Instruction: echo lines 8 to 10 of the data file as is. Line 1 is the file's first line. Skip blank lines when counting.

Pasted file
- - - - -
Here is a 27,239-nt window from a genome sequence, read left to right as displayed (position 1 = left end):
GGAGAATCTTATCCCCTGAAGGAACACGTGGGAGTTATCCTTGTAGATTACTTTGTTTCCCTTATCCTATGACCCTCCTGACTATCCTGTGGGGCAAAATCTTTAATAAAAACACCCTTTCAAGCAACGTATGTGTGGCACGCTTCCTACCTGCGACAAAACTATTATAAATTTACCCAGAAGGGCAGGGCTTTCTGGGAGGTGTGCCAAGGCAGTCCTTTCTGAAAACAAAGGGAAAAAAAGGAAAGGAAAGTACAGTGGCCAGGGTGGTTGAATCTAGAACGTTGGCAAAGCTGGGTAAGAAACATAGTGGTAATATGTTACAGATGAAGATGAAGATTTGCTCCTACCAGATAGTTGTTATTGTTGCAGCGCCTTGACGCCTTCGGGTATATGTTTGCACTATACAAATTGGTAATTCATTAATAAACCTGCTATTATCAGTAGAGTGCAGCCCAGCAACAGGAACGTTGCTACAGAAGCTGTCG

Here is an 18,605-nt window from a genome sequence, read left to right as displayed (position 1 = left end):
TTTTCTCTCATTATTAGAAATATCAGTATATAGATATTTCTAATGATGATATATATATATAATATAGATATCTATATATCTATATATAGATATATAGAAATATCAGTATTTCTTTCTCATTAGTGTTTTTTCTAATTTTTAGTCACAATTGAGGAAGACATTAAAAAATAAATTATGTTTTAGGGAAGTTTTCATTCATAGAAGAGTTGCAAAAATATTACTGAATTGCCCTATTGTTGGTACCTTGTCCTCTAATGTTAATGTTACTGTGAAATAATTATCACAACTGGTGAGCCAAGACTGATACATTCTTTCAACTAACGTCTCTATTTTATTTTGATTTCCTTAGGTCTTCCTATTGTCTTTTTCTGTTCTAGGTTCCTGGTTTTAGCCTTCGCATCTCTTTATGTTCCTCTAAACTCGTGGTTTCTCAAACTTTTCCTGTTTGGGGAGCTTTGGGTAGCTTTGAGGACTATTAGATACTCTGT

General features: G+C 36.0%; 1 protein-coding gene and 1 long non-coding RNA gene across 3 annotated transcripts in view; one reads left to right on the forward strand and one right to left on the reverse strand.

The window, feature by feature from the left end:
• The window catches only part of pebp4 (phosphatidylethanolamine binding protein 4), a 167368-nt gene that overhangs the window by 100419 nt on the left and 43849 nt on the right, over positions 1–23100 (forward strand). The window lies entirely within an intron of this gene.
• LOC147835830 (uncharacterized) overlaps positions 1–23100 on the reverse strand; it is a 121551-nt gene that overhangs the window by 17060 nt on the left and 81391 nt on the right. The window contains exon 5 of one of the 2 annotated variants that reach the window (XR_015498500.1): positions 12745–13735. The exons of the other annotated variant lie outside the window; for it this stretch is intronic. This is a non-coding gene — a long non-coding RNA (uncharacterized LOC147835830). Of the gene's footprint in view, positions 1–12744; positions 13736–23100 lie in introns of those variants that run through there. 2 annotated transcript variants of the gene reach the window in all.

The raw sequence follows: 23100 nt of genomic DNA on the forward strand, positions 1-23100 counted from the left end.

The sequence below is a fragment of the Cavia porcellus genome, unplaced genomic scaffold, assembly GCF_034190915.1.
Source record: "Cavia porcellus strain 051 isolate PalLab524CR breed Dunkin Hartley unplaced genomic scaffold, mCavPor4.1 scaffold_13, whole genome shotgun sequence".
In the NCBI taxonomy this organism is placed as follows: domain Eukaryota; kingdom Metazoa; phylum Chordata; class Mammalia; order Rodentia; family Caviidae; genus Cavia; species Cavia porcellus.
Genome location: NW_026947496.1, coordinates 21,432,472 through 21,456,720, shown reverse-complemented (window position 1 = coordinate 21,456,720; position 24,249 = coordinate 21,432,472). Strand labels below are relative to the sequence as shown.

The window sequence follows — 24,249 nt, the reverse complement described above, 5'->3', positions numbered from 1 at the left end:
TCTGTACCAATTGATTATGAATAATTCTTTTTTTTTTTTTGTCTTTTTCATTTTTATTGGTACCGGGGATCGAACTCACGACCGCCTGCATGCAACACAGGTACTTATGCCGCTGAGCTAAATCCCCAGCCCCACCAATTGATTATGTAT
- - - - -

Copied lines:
• LOC147835830 (uncharacterized) overlaps positions 1–23100 on the reverse strand; it is a 121551-nt gene that overhangs the window by 17060 nt on the left and 81391 nt on the right. The window contains exon 5 of one of the 2 annotated variants that reach the window (XR_015498500.1): positions 12745–13735. The exons of the other annotated variant lie outside the window; for it this stretch is intronic. This is a non-coding gene — a long non-coding RNA (uncharacterized LOC147835830). Of the gene's footprint in view, positions 1–12744; positions 13736–23100 lie in introns of those variants that run through there. 2 annotated transcript variants of the gene reach the window in all.

The raw sequence follows: 23100 nt of genomic DNA on the forward strand, positions 1-23100 counted from the left end.

The sequence below is a fragment of the Cavia porcellus genome, unplaced genomic scaffold, assembly GCF_034190915.1.